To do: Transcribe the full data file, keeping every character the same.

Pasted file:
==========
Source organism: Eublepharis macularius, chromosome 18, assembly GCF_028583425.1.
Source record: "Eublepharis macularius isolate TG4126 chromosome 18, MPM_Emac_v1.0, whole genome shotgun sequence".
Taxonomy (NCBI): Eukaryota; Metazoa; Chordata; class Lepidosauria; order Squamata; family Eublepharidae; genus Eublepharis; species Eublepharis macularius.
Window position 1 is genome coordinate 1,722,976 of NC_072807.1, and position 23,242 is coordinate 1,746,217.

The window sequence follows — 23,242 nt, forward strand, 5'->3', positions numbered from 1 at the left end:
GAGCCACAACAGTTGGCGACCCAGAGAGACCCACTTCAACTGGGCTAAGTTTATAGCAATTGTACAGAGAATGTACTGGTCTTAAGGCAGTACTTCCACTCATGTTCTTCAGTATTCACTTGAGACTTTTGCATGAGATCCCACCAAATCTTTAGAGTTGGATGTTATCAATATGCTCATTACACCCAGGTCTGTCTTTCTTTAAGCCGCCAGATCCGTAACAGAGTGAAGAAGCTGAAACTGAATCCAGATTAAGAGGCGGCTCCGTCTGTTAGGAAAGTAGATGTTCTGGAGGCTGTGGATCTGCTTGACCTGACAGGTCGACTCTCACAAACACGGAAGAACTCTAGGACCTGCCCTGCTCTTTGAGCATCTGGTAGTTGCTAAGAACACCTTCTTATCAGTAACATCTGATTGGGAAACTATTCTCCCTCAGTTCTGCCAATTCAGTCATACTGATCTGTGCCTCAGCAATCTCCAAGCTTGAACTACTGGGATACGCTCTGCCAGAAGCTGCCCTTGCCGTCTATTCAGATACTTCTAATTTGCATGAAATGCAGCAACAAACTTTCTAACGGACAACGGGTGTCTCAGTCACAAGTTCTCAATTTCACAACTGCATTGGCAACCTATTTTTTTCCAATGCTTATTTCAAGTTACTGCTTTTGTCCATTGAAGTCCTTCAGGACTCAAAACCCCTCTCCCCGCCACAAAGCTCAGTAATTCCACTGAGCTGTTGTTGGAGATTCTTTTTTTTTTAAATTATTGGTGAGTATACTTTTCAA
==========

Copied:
Source organism: Eublepharis macularius, chromosome 18, assembly GCF_028583425.1.
Source record: "Eublepharis macularius isolate TG4126 chromosome 18, MPM_Emac_v1.0, whole genome shotgun sequence".
Taxonomy (NCBI): Eukaryota; Metazoa; Chordata; class Lepidosauria; order Squamata; family Eublepharidae; genus Eublepharis; species Eublepharis macularius.
Window position 1 is genome coordinate 1,722,976 of NC_072807.1, and position 23,242 is coordinate 1,746,217.

The window sequence follows — 23,242 nt, forward strand, 5'->3', positions numbered from 1 at the left end:
GAGCCACAACAGTTGGCGACCCAGAGAGACCCACTTCAACTGGGCTAAGTTTATAGCAATTGTACAGAGAATGTACTGGTCTTAAGGCAGTACTTCCACTCATGTTCTTCAGTATTCACTTGAGACTTTTGCATGAGATCCCACCAAATCTTTAGAGTTGGATGTTATCAATATGCTCATTACACCCAGGTCTGTCTTTCTTTAAGCCGCCAGATCCGTAACAGAGTGAAGAAGCTGAAACTGAATCCAGATTAAGAGGCGGCTCCGTCTGTTAGGAAAGTAGATGTTCTGGAGGCTGTGGATCTGCTTGACCTGACAGGTCGACTCTCACAAACACGGAAGAACTCTAGGACCTGCCCTGCTCTTTGAGCATCTGGTAGTTGCTAAGAACACCTTCTTATCAGTAACATCTGATTGGGAAACTATTCTCCCTCAGTTCTGCCAATTCAGTCATACTGATCTGTGCCTCAGCAATCTCCAAGCTTGAACTACTGGGATACGCTCTGCCAGAAGCTGCCCTTGCCGTCTATTCAGATACTTCTAATTTGCATGAAATGCAGCAACAAACTTTCTAACGGACAACGGGTGTCTCAGTCACAAGTTCTCAATTTCACAACTGCATTGGCAACCTATTTTTTTCCAATGCTTATTTCAAGTTACTGCTTTTGTCCATTGAAGTCCTTCAGGACTCAAAACCCCTCTCCCCGCCACAAAGCTCAGTAATTCCACTGAGCTGTTGTTGGAGATTCTTTTTTTTTTAAATTATTGGTGAGTATACTTTTCAA